SHIRLEY -- TADS co-founder Steven Boczenowski and Page Hilltop Elementary School guidance counselor Betsy Dolan addressed the Ayer Shirley Regional School Committee last week to report on the school district's contract with MSPP INTERFACE
Boczenowski said that he and his wife Deb, of Groton, founded the nonprofit TADS, or Teen Anxiety and Depression Solutions, three years ago after the suicide of their 21-year-old son Jeffrey.
"We wanted to do something to spare other parents the fate we had to suffer," he said.
"We gave a talk in Groton that went so well we decided to form a foundation. The foundation is made up of a wonderful group of friends -- a board of 10 people including myself, my wife, Betsy, and seven other people."
The purpose of the foundation is to raise awareness about and de-stigmatize mental illness, facilitate open discussion about it, and help families connect to the mental health services they need.
TADS has since contracted with MSSP INTERFACE, a program of the Massachusetts School of Professional Psychology (MSPP) Freedman Center, a mental health referral service designed to support children and adults up to the age of 24.
The two-year Ayer Shirley contract was signed last year.
"We tell people, if you see these things happening with your children, go out and seek help, but that is not that easy... We think people should have access to therapy right away," Boczenowski explained.
The INTERFACE Helpline, 617-332-3666 ext.
Boczenowski said that the resource and referral counselors who answer the phone are very good at what they do and excellent at giving referrals.
"They have a comprehensive list of mental health providers, and within two days to two weeks they will have a match for your needs and budget," he said.
Ayer Shirley INTERFACE Activity Report
The INTERFACE activity report for the first six months of the program for Ayer and Shirley, presented to the school committee, indicates that there were 57 calls made to the service, a large number compared with the 37 made in the first six months the program was made available in Groton.
"I think what that means is that there is a real need in this community, and now that need is being served," remarked Boczenowski. "It's not so good news, but it is good news. It is 2013, and that's where we are right now. In the first six months we will see this high rate and expect that it will level out."
The report indicates that in the same time frame, between November 1, 2012 and April 30, 2013, communities representing other area school districts already in the program placed just one or two calls.
"The interesting thing about looking at this report is that if you look at the numbers, there are quite a few elementary school children who are served," he added, referring to the fact that 27 of the cases were for children ages five to 12 years old.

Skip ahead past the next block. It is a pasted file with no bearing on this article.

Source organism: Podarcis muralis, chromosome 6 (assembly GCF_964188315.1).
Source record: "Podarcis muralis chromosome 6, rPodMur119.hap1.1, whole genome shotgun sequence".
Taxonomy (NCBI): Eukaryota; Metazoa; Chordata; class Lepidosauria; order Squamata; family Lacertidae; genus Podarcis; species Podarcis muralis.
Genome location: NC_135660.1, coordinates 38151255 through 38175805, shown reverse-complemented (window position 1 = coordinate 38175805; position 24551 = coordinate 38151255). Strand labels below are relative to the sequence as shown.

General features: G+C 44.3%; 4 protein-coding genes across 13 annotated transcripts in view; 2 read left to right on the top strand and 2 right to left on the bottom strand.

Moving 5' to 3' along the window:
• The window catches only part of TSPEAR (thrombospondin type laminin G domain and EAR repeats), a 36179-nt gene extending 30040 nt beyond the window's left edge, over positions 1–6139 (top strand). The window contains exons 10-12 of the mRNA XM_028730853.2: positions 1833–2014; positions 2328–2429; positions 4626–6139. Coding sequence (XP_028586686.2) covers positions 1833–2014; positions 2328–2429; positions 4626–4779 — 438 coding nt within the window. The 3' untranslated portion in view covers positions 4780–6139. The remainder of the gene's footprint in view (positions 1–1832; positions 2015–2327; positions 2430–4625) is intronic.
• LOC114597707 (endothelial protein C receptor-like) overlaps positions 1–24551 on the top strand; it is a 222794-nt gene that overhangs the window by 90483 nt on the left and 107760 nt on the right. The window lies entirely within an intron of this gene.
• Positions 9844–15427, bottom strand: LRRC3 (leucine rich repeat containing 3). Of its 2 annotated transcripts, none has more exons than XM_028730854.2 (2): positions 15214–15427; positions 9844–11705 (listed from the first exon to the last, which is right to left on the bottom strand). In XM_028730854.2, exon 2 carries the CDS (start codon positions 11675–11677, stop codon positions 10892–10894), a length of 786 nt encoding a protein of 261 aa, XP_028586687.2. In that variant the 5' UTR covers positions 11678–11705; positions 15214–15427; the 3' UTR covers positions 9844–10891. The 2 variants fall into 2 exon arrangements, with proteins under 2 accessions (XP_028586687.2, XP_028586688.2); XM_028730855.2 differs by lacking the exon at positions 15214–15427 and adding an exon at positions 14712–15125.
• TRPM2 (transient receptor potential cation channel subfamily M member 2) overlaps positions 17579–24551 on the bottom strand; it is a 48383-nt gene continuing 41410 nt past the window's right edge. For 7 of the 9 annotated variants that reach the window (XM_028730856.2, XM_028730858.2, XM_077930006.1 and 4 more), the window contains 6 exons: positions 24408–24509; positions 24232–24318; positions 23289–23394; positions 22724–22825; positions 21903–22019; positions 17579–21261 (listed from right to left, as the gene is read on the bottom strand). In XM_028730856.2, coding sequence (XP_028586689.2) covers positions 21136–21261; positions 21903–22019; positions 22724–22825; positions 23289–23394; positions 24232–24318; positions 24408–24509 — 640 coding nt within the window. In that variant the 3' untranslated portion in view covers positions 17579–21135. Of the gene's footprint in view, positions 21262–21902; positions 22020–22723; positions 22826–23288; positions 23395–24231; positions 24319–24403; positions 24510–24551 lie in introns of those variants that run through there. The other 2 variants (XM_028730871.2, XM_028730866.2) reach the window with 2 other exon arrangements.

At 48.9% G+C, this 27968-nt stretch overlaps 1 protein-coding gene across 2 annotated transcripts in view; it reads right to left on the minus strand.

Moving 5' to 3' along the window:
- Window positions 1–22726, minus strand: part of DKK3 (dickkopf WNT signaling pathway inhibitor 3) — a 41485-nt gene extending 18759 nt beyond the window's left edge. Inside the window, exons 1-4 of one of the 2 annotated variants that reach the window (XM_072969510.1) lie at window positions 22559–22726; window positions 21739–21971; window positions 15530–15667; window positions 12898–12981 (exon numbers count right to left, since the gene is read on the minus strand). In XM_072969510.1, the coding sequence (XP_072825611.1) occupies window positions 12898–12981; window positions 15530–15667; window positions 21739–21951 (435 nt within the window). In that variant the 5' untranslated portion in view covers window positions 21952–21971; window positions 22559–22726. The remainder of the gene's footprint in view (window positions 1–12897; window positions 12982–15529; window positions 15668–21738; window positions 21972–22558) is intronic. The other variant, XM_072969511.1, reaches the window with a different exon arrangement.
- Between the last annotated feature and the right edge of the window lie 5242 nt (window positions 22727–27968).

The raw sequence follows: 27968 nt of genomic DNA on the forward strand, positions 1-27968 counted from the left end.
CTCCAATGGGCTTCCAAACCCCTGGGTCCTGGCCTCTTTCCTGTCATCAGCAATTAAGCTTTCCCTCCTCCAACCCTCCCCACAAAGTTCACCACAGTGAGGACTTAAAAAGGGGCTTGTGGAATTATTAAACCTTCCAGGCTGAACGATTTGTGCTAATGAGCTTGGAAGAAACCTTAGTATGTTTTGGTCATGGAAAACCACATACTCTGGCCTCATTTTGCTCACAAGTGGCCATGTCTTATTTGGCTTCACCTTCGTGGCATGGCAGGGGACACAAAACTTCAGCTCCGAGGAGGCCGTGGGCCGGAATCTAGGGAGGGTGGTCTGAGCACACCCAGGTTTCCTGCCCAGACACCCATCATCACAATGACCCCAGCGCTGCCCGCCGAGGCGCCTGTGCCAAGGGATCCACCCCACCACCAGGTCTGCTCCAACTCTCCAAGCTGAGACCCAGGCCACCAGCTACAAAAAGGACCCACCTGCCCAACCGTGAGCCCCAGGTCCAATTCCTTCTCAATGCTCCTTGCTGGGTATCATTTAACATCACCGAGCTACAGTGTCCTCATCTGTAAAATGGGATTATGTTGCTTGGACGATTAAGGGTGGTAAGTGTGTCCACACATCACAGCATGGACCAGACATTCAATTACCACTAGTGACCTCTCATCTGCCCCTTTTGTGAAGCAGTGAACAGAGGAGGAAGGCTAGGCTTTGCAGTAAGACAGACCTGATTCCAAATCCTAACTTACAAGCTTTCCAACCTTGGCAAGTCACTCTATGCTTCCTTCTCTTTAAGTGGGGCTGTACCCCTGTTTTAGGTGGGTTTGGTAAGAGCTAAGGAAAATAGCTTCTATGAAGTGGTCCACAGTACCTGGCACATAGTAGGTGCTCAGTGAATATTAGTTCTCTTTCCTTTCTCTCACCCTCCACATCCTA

"The fastest growing constituency they serve is seven- and eight-year-olds, and a lot of times (the concern) is anxiety -- school anxiety. They are just anxious," he said.
Other common concerns cited by Ayer Shirley INTERFACE callers were depression and family issues.
"We are hoping this service will help students get the help that they need and go on and live productive lives," Boczenowski said, adding that he also hopes that after the two-year contract expires, it can be continued through public funds or a corporate sponsor.
"We are really hoping that the service is carried on."
Dolan commented that Boczenowski 's wife Deb often says that she wishes that parents would take their children to a mental health professional like they take their children to the dentist or doctor. She urged parents to take their children to see a mental health provider when they are young, before there is a crisis.
"The service matches the family with their insurance and other needs. And you do not have to be the parent of an Ayer-Shirley student to call," she said.
Contact Elected Officials
Although the Affordable Care Act provides for health insurance coverage of adult children through age 26, the INTERFACE program covers adults only through age 24.
Another issue is that, when one changes employers, a current mental health provider may no longer be covered under an employee's new insurance.
Boczenowski said that Rep. Sheila Harrington of Groton and Sen. Eileen Donoghue of Lowell have filed an amendment to House Bill 3425, which would eliminate such a disruption in mental health care.
H. 3425, "relative to extending health insurance coverage for services rendered by certain licensed mental health or substance abuse providers," has been approved by both the House and Senate, and has since been referred to the Financial Services Committee.
Boczenowski said that he is encouraging people to call their legislators so that H. 3425 is passed and "any mental health provider in the state will get paid by any business in Massachusetts."
The Joint Committee on Financial Services is chaired by East Boston Sen. Anthony Petruccelli, 617-722-1634, and Newburyport Rep. Michael Costello, 617-722-2220.
The bill is necessary, said Boczenowski, because, currently, if someone who has a mental health provider switches jobs and the new employer's insurance does not include that same provider, "they are both kind of stuck.
"If this legislation passes it will solve that sort of problem. The cycle for legislation is every two years, so in 18 months we hope this will have passed. But for now MSPP will refer you to a provider who will cover your insurance. But if you change insurance you may have to call again and get another referral."
The school committee offered to place a link to MSPP INTERFACE on the school district website. More information on the program can be found at www.msppinterface.org.